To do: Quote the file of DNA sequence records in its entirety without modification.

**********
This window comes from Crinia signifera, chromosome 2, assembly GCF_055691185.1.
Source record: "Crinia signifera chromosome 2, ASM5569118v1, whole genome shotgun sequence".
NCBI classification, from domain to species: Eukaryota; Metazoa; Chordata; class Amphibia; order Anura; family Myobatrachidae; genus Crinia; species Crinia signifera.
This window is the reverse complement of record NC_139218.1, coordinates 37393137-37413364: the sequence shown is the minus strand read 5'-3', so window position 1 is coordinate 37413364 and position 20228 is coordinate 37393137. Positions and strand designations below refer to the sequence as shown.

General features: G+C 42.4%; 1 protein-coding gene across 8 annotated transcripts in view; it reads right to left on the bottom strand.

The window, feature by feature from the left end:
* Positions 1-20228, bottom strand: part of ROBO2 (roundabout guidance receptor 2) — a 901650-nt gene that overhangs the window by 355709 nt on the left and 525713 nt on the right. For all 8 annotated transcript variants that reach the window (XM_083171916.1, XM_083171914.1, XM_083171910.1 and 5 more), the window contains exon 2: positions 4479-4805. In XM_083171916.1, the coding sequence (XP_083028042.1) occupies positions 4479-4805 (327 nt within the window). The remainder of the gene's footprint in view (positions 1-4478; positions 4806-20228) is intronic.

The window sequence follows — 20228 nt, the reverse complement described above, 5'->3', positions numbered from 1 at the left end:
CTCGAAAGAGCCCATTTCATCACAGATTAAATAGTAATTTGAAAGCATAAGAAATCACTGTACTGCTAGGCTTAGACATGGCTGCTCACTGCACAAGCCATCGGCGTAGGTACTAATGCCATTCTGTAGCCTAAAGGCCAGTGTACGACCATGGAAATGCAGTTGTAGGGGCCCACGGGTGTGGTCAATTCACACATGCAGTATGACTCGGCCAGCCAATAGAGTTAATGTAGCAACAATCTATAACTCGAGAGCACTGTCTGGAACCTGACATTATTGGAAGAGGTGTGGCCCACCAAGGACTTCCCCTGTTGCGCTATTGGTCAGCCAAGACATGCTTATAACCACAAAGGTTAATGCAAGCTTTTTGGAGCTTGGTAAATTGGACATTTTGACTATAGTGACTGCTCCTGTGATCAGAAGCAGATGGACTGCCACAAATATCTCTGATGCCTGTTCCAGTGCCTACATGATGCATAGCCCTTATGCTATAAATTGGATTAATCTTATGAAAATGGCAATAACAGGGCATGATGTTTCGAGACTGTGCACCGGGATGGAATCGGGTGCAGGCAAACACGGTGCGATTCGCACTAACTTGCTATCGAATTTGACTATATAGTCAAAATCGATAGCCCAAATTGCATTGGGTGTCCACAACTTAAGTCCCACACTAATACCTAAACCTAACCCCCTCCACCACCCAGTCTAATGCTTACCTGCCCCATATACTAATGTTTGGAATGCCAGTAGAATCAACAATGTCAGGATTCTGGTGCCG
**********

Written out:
This window comes from Crinia signifera, chromosome 2, assembly GCF_055691185.1.
Source record: "Crinia signifera chromosome 2, ASM5569118v1, whole genome shotgun sequence".
NCBI classification, from domain to species: Eukaryota; Metazoa; Chordata; class Amphibia; order Anura; family Myobatrachidae; genus Crinia; species Crinia signifera.
This window is the reverse complement of record NC_139218.1, coordinates 37393137-37413364: the sequence shown is the minus strand read 5'-3', so window position 1 is coordinate 37413364 and position 20228 is coordinate 37393137. Positions and strand designations below refer to the sequence as shown.

General features: G+C 42.4%; 1 protein-coding gene across 8 annotated transcripts in view; it reads right to left on the bottom strand.

The window, feature by feature from the left end:
* Positions 1-20228, bottom strand: part of ROBO2 (roundabout guidance receptor 2) — a 901650-nt gene that overhangs the window by 355709 nt on the left and 525713 nt on the right. For all 8 annotated transcript variants that reach the window (XM_083171916.1, XM_083171914.1, XM_083171910.1 and 5 more), the window contains exon 2: positions 4479-4805. In XM_083171916.1, the coding sequence (XP_083028042.1) occupies positions 4479-4805 (327 nt within the window). The remainder of the gene's footprint in view (positions 1-4478; positions 4806-20228) is intronic.

The window sequence follows — 20228 nt, the reverse complement described above, 5'->3', positions numbered from 1 at the left end:
CTCGAAAGAGCCCATTTCATCACAGATTAAATAGTAATTTGAAAGCATAAGAAATCACTGTACTGCTAGGCTTAGACATGGCTGCTCACTGCACAAGCCATCGGCGTAGGTACTAATGCCATTCTGTAGCCTAAAGGCCAGTGTACGACCATGGAAATGCAGTTGTAGGGGCCCACGGGTGTGGTCAATTCACACATGCAGTATGACTCGGCCAGCCAATAGAGTTAATGTAGCAACAATCTATAACTCGAGAGCACTGTCTGGAACCTGACATTATTGGAAGAGGTGTGGCCCACCAAGGACTTCCCCTGTTGCGCTATTGGTCAGCCAAGACATGCTTATAACCACAAAGGTTAATGCAAGCTTTTTGGAGCTTGGTAAATTGGACATTTTGACTATAGTGACTGCTCCTGTGATCAGAAGCAGATGGACTGCCACAAATATCTCTGATGCCTGTTCCAGTGCCTACATGATGCATAGCCCTTATGCTATAAATTGGATTAATCTTATGAAAATGGCAATAACAGGGCATGATGTTTCGAGACTGTGCACCGGGATGGAATCGGGTGCAGGCAAACACGGTGCGATTCGCACTAACTTGCTATCGAATTTGACTATATAGTCAAAATCGATAGCCCAAATTGCATTGGGTGTCCACAACTTAAGTCCCACACTAATACCTAAACCTAACCCCCTCCACCACCCAGTCTAATGCTTACCTGCCCCATATACTAATGTTTGGAATGCCAGTAGAATCAACAATGTCAGGATTCTGGTGCCG